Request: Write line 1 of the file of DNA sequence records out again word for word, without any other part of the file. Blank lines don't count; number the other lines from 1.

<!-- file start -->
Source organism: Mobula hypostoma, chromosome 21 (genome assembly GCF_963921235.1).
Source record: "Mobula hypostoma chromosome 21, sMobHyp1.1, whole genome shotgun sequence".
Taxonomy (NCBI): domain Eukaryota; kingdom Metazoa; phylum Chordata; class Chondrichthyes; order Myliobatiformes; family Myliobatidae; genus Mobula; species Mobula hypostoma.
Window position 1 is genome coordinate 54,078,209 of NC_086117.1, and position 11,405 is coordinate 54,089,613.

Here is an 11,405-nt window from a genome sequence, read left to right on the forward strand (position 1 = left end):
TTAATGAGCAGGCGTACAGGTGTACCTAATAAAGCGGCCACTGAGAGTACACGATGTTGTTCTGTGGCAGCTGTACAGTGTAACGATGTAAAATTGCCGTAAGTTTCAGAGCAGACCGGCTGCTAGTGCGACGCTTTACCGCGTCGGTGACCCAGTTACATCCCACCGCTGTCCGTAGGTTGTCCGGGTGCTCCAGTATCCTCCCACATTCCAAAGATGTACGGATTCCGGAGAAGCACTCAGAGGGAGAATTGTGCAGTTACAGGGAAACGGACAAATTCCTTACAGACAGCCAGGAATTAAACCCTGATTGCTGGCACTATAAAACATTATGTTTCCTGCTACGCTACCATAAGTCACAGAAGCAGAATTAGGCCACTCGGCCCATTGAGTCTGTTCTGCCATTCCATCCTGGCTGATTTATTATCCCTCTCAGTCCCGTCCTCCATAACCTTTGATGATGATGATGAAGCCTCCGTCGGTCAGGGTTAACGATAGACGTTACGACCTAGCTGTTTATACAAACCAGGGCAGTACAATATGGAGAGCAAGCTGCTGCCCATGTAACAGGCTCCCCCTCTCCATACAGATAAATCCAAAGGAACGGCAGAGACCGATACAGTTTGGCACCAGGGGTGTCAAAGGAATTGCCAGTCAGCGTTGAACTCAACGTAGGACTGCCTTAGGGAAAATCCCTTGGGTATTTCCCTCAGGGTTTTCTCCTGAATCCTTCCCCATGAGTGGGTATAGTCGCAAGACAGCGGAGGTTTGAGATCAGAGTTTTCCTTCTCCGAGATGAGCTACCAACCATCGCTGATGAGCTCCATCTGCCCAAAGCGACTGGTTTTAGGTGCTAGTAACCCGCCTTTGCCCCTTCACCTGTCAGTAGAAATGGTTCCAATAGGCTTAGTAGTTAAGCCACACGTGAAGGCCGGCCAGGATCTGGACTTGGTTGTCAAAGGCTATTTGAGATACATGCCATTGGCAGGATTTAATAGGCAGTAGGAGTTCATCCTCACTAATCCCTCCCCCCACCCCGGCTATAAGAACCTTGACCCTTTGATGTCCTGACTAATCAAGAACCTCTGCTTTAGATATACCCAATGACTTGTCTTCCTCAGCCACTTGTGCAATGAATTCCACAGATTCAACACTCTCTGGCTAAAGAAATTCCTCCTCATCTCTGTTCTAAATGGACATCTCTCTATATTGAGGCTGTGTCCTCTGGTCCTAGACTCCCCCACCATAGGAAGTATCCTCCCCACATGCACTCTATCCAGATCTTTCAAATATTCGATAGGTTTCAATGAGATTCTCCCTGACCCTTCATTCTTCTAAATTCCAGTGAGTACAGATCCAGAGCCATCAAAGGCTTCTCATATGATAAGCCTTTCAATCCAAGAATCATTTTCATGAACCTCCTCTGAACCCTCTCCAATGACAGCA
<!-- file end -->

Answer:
Source organism: Mobula hypostoma, chromosome 21 (genome assembly GCF_963921235.1).